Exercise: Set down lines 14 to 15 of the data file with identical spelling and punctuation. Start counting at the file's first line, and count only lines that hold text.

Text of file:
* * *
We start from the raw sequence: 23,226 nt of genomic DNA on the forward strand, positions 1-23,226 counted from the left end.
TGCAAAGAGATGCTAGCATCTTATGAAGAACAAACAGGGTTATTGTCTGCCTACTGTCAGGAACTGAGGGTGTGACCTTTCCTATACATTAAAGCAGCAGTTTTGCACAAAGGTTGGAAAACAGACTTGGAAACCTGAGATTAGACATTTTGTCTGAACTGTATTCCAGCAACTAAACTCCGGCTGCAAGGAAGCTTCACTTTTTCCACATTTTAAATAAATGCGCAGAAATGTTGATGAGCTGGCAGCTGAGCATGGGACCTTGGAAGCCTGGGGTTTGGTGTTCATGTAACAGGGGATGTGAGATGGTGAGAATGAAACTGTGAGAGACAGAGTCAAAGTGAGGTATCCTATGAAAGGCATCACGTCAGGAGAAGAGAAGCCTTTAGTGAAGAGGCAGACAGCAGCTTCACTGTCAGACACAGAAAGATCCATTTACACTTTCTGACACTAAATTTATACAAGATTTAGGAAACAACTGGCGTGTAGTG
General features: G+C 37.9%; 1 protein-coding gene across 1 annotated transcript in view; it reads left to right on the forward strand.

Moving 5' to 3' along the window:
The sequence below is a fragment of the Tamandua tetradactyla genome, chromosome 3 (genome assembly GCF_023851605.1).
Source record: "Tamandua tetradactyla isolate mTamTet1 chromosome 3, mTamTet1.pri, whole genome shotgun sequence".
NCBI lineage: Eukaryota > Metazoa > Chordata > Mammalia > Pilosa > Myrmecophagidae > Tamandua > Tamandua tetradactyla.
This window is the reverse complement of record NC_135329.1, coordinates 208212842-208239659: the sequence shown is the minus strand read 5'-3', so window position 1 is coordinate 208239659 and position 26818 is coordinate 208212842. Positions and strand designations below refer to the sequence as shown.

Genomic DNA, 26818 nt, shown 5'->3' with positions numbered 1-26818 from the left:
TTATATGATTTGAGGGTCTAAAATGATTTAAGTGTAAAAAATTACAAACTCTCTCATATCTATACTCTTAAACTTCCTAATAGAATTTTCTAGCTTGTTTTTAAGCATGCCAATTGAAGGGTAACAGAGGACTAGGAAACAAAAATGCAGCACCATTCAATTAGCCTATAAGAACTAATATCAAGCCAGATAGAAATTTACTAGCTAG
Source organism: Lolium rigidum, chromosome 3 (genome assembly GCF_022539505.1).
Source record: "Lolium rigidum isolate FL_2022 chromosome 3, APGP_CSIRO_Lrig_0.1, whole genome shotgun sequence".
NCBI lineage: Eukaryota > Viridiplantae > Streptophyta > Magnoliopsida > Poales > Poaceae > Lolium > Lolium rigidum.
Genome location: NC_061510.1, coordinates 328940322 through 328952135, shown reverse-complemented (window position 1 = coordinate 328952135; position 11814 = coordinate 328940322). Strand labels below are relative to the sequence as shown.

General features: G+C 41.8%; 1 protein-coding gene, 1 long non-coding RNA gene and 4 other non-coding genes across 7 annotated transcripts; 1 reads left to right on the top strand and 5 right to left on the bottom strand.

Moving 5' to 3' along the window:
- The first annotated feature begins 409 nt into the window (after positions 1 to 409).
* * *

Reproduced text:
Genome location: NC_061510.1, coordinates 328940322 through 328952135, shown reverse-complemented (window position 1 = coordinate 328952135; position 11814 = coordinate 328940322). Strand labels below are relative to the sequence as shown.

General features: G+C 41.8%; 1 protein-coding gene, 1 long non-coding RNA gene and 4 other non-coding genes across 7 annotated transcripts; 1 reads left to right on the top strand and 5 right to left on the bottom strand.